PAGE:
Gary-Designed Themed Road Trip IV – Wild West Cowboys & Gunslingers

      This interesting road trip will recall the days of the Old West, where cowboys and shoot-outs were commonplace. The entire road trip is designed as a lengthy, but complete, loop, so that it doesn’t matter where you begin. For the purposes of the written description, I will begin in Oklahoma City, OK, since it is the location of the Cowboy Hall of Fame and Western Heritage Museum, a great place to start since it provides all the background necessary to appreciate the trip.
 
        Stop #1 – Oklahoma City, OK
                 The National Cowboy Hall of Fame and Western Heritage Center, in Oklahoma City, Oklahoma, showcases the era of westward expansion in America, and some of its major characters. American Indian life is also exhibited, as well as thousands of artifacts and memorabilia. Highlights include the Rodeo Hall of Fame, the Western Art Gallery, which includes the work of famous American artists, such as Frederic Remington, and the Visions of the West gallery, which includes an authentic replica of a street in the Old West.
 
             From Oklahoma City, take Interstate 35 North to Wichita, KS, then US Rte 54/400 West to Mullinville, KS. At Mullinville, continue on US 400 West to Dodge City, KS. (310 miles)
 
       Stop #2 – Dodge City, KS
                 Dodge City was an uproarious town in the late 1800’s, known affectionately as "Hell on the Plains". It has been immortalized by two of its sheriffs, Wyatt Earp and Bat Masterson. It is perhaps most remembered for Boot Hill, its cemetery in which many a would-be gunfighter met his end. Fort Dodge is just out of town and can be visited, as well.
 
            From Dodge City, travel East on US 54 to US Rte 283 North, then West on Interstate 70 to Oglalla, KS.
Then take Rte 26 West to Scott’s Bluff, NB (453 miles)
 
       Stop #3 – Scott’s Bluff National Monument, NB
           Less a cowboy site and more a Westward Expansion attraction, Scott’s Bluff refers to an area of sandstone promontories which marked an important stop along the Oregon Trail. The area is visible for miles so provided a landmark for these early settlers. It was also the last major stop before the arduous journey into the Rocky Mountains.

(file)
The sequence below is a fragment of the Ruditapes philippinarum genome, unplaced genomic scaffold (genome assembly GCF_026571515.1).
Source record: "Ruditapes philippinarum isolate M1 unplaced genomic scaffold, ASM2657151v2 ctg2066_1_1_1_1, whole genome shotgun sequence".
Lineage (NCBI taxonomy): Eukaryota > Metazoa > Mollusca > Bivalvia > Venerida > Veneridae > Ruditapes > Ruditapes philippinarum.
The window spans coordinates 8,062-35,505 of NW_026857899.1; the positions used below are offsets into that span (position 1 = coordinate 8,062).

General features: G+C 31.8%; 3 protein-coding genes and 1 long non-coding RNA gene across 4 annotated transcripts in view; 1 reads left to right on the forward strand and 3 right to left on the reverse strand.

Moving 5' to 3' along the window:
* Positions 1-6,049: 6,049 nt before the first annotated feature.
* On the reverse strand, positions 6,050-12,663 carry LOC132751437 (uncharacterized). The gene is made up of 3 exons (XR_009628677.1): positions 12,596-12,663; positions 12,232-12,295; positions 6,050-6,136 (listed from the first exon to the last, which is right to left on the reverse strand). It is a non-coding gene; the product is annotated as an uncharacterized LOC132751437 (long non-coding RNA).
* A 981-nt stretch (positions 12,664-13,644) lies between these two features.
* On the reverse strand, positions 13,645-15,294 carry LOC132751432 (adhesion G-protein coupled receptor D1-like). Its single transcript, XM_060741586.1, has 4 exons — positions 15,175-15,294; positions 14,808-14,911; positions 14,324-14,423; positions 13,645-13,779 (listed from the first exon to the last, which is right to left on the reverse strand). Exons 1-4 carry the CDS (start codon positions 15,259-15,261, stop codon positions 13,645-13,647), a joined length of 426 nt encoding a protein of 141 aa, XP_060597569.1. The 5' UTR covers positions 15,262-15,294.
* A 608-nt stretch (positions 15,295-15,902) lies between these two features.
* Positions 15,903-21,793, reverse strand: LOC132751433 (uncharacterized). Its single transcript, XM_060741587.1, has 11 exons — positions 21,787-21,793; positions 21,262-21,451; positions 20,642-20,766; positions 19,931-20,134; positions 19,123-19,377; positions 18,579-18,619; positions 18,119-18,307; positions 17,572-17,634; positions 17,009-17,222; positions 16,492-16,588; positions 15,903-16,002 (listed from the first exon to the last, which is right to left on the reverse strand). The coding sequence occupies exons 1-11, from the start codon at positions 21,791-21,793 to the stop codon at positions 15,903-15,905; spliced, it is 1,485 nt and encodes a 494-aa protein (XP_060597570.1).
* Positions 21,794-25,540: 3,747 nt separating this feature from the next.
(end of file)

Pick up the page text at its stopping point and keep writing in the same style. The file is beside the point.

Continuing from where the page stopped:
From here, take Rte 71 North to US Rte 20 East to US Rte 384 North into South Dakota and on to Deadwood, SD. (226 miles)
 
        Stop #4 – Deadwood, SD
                 Deadwood was a haven for gunfighters and other colorful personalities in the late 1800’s. Wild Bill Hickok was killed during a poker game here. The town celebrates its history during the "Days of ’76", in late July, with a parade, rodeo, and other events.
                 Note: Extend your trip several days and visit the other major attractions in the area, such as, Mount Rushmore, Badlands National Park, Wind Cave National Park, and the Crazy Horse Memorial.
 
              From here, continue West I-90 to Sheridan, WY, then take Rte 14 West to Cody,WY. (362 miles)
 
        Stop #5 – Cody, WY
                 "Buffalo Bill" Cody was one of the West’s most recognized characters. He was a Pony Express rider, Army Scout, and finally, a showman who traveled the United States romanticizing cowboys and displaying their incredible skills with guns. He founded the town and is immortalized in numerous venues in the area. In particular, check out the Buffalo Bill Historical Center, a museum which brings this era to life.